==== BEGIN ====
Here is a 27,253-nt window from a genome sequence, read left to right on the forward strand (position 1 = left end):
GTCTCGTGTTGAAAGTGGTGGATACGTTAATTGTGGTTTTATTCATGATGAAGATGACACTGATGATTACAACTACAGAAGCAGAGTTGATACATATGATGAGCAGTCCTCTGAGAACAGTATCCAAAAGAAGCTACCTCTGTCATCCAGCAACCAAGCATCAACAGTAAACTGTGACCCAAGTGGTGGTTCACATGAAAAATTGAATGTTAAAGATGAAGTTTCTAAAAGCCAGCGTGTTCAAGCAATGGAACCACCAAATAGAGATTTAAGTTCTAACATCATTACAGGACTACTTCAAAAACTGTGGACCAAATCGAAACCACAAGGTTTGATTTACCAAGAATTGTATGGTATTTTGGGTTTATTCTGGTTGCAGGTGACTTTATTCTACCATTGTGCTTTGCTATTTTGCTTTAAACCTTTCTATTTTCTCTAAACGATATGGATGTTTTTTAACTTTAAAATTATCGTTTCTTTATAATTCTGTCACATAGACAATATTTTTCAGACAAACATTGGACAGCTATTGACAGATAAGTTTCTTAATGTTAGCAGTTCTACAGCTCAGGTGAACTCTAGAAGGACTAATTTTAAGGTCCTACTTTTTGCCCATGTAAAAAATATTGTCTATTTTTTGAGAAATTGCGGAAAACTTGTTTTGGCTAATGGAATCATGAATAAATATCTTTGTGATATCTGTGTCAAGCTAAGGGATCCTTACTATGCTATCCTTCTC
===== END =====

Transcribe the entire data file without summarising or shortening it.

Here is a 27,253-nt window from a genome sequence, read left to right on the forward strand (position 1 = left end):
GTCTCGTGTTGAAAGTGGTGGATACGTTAATTGTGGTTTTATTCATGATGAAGATGACACTGATGATTACAACTACAGAAGCAGAGTTGATACATATGATGAGCAGTCCTCTGAGAACAGTATCCAAAAGAAGCTACCTCTGTCATCCAGCAACCAAGCATCAACAGTAAACTGTGACCCAAGTGGTGGTTCACATGAAAAATTGAATGTTAAAGATGAAGTTTCTAAAAGCCAGCGTGTTCAAGCAATGGAACCACCAAATAGAGATTTAAGTTCTAACATCATTACAGGACTACTTCAAAAACTGTGGACCAAATCGAAACCACAAGGTTTGATTTACCAAGAATTGTATGGTATTTTGGGTTTATTCTGGTTGCAGGTGACTTTATTCTACCATTGTGCTTTGCTATTTTGCTTTAAACCTTTCTATTTTCTCTAAACGATATGGATGTTTTTTAACTTTAAAATTATCGTTTCTTTATAATTCTGTCACATAGACAATATTTTTCAGACAAACATTGGACAGCTATTGACAGATAAGTTTCTTAATGTTAGCAGTTCTACAGCTCAGGTGAACTCTAGAAGGACTAATTTTAAGGTCCTACTTTTTGCCCATGTAAAAAATATTGTCTATTTTTTGAGAAATTGCGGAAAACTTGTTTTGGCTAATGGAATCATGAATAAATATCTTTGTGATATCTGTGTCAAGCTAAGGGATCCTTACTATGCTATCCTTCTC